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She has one problem after the other. It's really getting to me. Do I start letting her solve her own problems if she can. As long as it's not making phone calls since she is extremely hard of hearing. Or a detrement to her staying alive or physical health in the imidiant future? Sometimes she asks for help, too often. Sometimes she just complains to me of the problem. But I feel bad for her.

Barbara

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Feeling bad for her does neither her nor you any good at all. So that's the one thing not to do!

Here is what to remember: her problems are *her* problems. Some will be solvable. Others won't. Take a step back, see which category whatever she is complaining about falls into, and proceed accordingly: assist with the solvable problems, sympathise with the rest.

And then, ultimately, if she begins to need more help and support than you are able/willing to provide, look for other resources.

Meanwhile, take care of yourself, too. Because the constant wearing away can get you into a serious depression before you realise it and that makes it very hard to keep your perspective. As a first step, award yourself some pampering.
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So let her solve her own problems. If she wants to be independent and assertive, she should be able to find someone close by to help.

Don't offer to solve her problems. Ask " what would you like me to do mom" and then decide if you can do that. If you can't , then say " no, sorry, I can't do that".
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Mom won't take suggestions. She is competent and assertive. She is very hard of hearing. Uses a walker. Has stage four kidney disease and heart falure. But is doing well with her health problems.
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Was is your mom's ailment? Is she competent to handle her own affairs. Does she have problem solving skills? If so, then you might take note of what she needs help with and make a suggestion. Such as if she has trouble remembering to pay bills, set them up on automatic draft. If she struggles to get to the market, arrange for a delivery of food to the home. If she can't clean her house, find a service to come in once per week, if she can afford it.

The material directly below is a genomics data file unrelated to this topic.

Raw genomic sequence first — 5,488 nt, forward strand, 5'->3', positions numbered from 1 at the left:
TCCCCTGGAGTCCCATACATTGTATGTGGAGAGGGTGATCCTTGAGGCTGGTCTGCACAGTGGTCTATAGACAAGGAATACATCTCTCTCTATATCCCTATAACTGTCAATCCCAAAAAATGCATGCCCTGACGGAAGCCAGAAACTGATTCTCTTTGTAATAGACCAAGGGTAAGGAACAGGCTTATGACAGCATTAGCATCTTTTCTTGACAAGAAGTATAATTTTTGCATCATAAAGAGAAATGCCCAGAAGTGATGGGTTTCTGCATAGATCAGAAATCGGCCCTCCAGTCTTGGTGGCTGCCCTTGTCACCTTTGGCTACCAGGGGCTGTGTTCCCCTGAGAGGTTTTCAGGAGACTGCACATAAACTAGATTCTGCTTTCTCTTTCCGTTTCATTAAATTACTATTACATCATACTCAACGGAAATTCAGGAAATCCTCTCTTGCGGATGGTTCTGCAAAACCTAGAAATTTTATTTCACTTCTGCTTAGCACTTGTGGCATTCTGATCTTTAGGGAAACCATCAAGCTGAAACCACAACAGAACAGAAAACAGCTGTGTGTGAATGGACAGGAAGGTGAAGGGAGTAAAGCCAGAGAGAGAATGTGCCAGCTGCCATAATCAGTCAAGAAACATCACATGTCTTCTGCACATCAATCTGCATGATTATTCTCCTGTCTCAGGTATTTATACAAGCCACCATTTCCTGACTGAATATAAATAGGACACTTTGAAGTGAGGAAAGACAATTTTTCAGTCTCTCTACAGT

If she's not open to help, then the approach may have to be different. If she's really struggling due to mental decline or dementia, then your suggestions may not be accepted. Then you may have to just take care of matters without her input. Hopefully, you have Durable POA.
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I think it is trying to fix things that can not be fixed that frustrates so many caregivers and lead to burnout. We often come on this site to whine about our problems, you mom hasn't that ability so she comes to you instead. I'd say step away, change the subject if you can, and remind yourself that her decline is irreversible, jumping in to help every time will only make you nuts.
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You might have to start prioritizing the problems in terms of which really need to be solved, such as ones which are critical to healthy and safety, vs. the ones which can't be solved or aren't health or life threatening.

You ask her what she sees as solutions for some of these problems, but be prepared to also suggest what someone other than you can step in to do to help.

That's basically what I've had to do. Some problems just can't be solved, and other's aren't critical to life, limb, health and safety.
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